HighQ: What we did in 2022 so you can be your best in 2023

HighQ had a year packed with change, with a through line of improving ease of use and having greater reliability. Various upgrades served to boost speed and efficiency without sacrificing security, as clients could better fine tune control of their end users.

As Thomson Reuters Director of Product Management Andrew Neill said in a recent webcast, the priority for HighQ in 2022 wasn’t so much introducing new features to dazzle users; it was far more about “making this system the best system to operate, with the most reliability, capability, and skill to support your business. You need to be able to trust and use our system to do whatever you need it to do. So, a huge amount of our resources are going into performance improvements, reliability improvements, and scalability improvements.”

What happened in 2022?

Second quarter: Upgrading the experience

One substantial change in the second quarter was an across-the-board upgrade of HighQ — the culmination of nine months of analyzing and responding to user feedback. The focus was on improving use cases, particularly contract and transaction management. Among the enhancements were:

  • More customized entry portals. HighQ system dashboards became more customizable: clients now create landing pages targeted to particular groups — say, for customers or employees — designing a specific visual experience for each.
  • Clearer transactional processes. Users can more easily review all pertinent information, regardless of the task they’re doing. “You’re always seeing the same system actions, wherever you are in the platform,” Neill said.
  • Greater accountability. HighQ’s e-signatures dashboard was built out for greater process transparency. Take contracts, for example: a user now sees, via their HighQ dashboard, where things stand with a particular contract — who’s signed it and when, and who still needs to.
  • More granular file permissions. System managers got more nuanced control over who can do what in terms of file access: easily hiving user groups into those only approved to view files, those approved to upload and edit them, and those allowed to delete files.

Third quarter: Speed and safety

The third quarter for HighQ was devoted to enhancing the system’s speed and efficiency while also improving security in terms of user access to information. Among the changes were:

  • Greater use of process automation. Several process improvements were enacted, including extending the schedule trigger so that users could now schedule something as far as 10 years into the future. Users also gained the ability to inherit folder permissions and got greater visibility into the state of current workflow.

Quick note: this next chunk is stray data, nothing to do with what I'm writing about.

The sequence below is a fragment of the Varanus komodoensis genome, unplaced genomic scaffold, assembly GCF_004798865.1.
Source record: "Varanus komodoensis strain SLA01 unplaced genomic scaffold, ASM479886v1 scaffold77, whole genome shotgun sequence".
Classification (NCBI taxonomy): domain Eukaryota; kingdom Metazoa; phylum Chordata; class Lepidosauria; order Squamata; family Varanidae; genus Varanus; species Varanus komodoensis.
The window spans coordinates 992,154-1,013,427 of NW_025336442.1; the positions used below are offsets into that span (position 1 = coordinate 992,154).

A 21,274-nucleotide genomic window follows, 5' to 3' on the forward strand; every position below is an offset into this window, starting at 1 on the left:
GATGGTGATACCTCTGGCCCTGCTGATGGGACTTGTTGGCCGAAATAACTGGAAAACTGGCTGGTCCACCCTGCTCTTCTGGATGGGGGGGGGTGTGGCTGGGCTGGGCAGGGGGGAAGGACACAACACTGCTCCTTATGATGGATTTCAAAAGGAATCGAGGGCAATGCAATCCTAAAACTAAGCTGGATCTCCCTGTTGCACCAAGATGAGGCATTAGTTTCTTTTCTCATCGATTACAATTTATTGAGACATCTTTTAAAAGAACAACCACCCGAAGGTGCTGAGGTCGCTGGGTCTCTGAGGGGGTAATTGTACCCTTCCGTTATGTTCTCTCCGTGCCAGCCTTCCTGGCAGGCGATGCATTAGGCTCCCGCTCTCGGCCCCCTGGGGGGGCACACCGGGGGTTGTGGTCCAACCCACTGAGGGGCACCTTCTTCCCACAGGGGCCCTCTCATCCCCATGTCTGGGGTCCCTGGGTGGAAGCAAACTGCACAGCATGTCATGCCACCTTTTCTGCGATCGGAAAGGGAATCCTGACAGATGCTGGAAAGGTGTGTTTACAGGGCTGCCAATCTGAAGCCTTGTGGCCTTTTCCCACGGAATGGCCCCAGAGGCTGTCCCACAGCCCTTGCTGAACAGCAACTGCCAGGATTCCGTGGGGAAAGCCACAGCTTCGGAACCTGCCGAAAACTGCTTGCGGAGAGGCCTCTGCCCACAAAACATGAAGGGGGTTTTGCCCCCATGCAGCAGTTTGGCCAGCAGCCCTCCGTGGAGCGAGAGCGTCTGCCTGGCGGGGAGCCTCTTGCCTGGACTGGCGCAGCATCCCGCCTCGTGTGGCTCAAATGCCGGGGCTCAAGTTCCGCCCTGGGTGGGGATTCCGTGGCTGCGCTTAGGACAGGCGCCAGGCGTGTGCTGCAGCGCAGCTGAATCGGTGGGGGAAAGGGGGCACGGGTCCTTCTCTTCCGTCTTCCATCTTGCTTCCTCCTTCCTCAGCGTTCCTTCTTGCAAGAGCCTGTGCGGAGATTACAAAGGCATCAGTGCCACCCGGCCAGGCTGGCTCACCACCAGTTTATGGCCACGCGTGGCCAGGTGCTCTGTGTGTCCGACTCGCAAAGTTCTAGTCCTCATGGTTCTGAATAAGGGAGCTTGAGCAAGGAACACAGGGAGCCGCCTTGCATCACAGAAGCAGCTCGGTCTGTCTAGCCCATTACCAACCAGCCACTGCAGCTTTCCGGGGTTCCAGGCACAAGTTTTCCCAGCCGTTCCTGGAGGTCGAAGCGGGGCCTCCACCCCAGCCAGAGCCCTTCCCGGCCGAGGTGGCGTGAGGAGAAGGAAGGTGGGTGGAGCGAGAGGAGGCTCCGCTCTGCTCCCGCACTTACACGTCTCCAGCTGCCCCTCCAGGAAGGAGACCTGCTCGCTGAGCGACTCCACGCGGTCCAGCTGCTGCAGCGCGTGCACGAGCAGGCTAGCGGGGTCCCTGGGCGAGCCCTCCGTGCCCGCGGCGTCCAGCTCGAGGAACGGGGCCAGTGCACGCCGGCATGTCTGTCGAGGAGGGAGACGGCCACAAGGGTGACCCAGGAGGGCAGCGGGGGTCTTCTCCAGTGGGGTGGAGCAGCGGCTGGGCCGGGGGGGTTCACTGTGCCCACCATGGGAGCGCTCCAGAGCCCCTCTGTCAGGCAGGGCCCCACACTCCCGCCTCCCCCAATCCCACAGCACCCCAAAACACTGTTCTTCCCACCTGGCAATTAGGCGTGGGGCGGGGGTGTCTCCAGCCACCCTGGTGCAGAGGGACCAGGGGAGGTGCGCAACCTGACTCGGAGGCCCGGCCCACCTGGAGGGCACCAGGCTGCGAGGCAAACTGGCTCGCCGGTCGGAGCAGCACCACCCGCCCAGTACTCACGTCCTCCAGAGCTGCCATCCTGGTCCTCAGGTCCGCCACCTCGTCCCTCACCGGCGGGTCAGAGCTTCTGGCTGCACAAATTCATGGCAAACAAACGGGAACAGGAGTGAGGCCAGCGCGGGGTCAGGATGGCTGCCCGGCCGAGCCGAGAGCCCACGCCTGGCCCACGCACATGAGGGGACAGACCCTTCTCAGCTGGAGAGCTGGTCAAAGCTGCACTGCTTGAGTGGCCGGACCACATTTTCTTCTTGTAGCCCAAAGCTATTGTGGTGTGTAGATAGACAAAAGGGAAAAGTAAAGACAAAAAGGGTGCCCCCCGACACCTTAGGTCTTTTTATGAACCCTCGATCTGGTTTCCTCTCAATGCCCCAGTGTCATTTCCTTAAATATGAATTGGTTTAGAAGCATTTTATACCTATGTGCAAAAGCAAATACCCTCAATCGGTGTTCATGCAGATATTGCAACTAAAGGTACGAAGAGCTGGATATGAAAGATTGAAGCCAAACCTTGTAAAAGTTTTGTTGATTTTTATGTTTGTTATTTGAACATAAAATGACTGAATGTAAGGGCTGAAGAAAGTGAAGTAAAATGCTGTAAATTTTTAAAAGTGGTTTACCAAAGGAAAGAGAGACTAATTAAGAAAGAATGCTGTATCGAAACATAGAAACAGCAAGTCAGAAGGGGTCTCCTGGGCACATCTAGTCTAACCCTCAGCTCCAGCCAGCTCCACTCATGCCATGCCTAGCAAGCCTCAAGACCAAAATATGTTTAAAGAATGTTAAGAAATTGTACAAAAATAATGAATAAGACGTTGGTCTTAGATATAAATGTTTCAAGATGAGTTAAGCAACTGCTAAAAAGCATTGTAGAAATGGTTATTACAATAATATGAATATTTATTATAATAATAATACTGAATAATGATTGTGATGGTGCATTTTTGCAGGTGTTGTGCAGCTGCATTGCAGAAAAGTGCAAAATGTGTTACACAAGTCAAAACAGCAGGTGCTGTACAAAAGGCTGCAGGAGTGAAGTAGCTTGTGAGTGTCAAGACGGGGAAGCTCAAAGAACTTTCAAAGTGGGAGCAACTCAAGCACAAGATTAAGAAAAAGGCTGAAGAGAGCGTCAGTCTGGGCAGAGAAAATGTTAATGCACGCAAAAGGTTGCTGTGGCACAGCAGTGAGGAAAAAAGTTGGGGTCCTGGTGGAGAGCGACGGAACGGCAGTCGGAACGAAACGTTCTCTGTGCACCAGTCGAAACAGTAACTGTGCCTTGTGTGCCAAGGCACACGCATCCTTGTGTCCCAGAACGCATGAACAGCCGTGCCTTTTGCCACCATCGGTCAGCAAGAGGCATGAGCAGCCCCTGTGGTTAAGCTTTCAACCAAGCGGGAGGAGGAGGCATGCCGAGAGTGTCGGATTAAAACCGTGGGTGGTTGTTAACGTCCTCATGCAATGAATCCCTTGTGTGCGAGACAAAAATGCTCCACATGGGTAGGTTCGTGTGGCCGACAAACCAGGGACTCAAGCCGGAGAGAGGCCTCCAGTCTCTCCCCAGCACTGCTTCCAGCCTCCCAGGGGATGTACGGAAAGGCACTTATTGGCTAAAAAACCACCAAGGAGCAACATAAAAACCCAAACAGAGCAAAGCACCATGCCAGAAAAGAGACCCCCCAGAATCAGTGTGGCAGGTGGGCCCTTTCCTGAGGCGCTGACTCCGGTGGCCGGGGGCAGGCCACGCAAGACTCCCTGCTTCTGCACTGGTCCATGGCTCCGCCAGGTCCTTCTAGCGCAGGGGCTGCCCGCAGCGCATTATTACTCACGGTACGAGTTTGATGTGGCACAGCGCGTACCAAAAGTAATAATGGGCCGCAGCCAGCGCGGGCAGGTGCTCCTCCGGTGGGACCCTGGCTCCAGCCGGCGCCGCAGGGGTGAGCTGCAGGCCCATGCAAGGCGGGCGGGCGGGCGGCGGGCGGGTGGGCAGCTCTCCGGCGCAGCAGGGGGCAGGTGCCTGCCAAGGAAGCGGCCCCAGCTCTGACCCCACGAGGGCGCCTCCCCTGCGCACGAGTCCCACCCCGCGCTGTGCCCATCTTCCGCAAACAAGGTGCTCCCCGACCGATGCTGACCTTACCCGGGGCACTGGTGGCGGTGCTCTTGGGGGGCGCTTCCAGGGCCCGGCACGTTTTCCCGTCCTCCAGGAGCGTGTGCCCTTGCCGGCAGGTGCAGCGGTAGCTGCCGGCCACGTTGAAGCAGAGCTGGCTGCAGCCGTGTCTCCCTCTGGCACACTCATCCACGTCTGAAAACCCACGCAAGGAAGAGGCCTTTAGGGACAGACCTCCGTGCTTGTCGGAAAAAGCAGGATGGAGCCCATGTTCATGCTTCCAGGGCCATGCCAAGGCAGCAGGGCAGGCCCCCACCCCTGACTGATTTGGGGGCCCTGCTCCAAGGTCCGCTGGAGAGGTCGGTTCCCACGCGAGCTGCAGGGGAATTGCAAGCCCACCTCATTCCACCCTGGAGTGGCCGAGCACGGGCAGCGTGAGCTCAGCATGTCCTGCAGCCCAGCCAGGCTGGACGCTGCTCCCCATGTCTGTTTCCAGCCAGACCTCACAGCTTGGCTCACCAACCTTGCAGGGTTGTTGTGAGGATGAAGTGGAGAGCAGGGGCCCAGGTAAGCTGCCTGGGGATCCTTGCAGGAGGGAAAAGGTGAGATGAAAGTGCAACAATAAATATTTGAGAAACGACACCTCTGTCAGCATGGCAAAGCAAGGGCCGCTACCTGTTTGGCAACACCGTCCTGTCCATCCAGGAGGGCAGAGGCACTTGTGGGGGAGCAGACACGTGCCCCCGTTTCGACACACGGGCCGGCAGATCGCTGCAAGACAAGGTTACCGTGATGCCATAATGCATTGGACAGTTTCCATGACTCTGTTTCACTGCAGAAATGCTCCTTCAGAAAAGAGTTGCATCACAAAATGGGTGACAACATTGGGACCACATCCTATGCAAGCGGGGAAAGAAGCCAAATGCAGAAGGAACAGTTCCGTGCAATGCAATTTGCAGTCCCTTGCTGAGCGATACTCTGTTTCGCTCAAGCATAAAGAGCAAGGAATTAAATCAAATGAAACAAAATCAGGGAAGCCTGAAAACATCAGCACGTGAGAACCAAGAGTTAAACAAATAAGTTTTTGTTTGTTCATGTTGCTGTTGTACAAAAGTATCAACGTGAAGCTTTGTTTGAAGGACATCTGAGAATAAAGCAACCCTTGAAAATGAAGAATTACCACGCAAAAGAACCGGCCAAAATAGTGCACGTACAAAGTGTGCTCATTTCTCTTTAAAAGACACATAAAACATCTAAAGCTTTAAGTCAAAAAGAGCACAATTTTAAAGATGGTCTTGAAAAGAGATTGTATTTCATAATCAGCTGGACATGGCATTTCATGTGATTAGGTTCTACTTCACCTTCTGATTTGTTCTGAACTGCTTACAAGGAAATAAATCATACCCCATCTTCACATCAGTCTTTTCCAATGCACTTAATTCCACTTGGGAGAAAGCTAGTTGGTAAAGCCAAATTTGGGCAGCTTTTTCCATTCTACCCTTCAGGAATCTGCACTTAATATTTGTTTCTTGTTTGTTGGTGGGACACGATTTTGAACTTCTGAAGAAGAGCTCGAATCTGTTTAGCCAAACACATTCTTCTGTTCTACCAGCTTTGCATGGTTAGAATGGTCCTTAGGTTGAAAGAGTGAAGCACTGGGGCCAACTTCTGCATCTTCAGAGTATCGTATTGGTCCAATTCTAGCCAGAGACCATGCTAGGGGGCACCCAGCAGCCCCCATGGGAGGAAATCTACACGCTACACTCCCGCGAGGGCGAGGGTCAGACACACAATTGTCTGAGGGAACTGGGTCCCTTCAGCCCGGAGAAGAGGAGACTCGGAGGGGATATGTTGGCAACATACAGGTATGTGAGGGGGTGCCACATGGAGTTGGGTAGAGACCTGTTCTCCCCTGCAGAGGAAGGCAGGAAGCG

• Incorporating artificial intelligence (AI). In August, select customers began to use the AI system Document Intelligence within HighQ, a rollout that continues to expand today.
  • Better email integration. HighQ can now react to multi-line text columns, such as email addresses, making it easier for users to send email notifications.

Users had clamored for stronger differentiations as to whom, whether in a company or at a client’s, can review documents in HighQ. The more complex a system grows, the greater the number of administrators needed. But do all of them need system-wide access? The more admins with system-wide access privileges, the greater the risk that, for example, a confidential document gets exposed to those who shouldn’t be able to access it.

In response, HighQ developed more granular permissions — in part by creating two new system administrator roles:

  • System user administration. An administrator who configures users in groups and can reset passwords, etc., but cannot change system configurations or remove site content.
  • System configuration administration. An administrator able to change site settings — images, brands, etc. — but unable to access user functions.

Fourth quarter: Greater integration

In the last quarter of 2022, one aim was to better incorporate HighQ with other products in the Thomson Reuters suite. For example, the TR Legal Tracker product, which is geared towards corporate customers, got firmly aligned with HighQ. This enables HighQ users to gain access to a richer information set, which they can analyze via a variety of data visualizations.

Along with the ongoing expansion of Document Intelligence processes within HighQ, HighQ users who are also Practical Law customers can now delve into the vast Practical Law database as well — one HighQ search covers it all. Further, HighQ’s search function itself was improved. Searches are faster — return results come within a fraction of a second — and more comprehensive; there are no longer any numerical limits on results.

As it incorporated new data sources, HighQ got further efficiency gains. Users are now able to better simplify instance management — system administrators can create default system notifications for new users, along with importing users directly from other locations. Further, users can be sorted via their last login so that administrators can see if any accounts have fallen off in usage and, if so, such unused accounts can be purged to free up licenses.

Continually improving

With the new year upon us, HighQ is embarking on yet another wave of improvements in order to build upon the work done in 2022. The goal, as ever, is for HighQ to be a state-of-the-art tool that’s central to making your law firm turn in a superior performance.

Watch the full webcast to learn all about HighQ’s developments and plans for the future.

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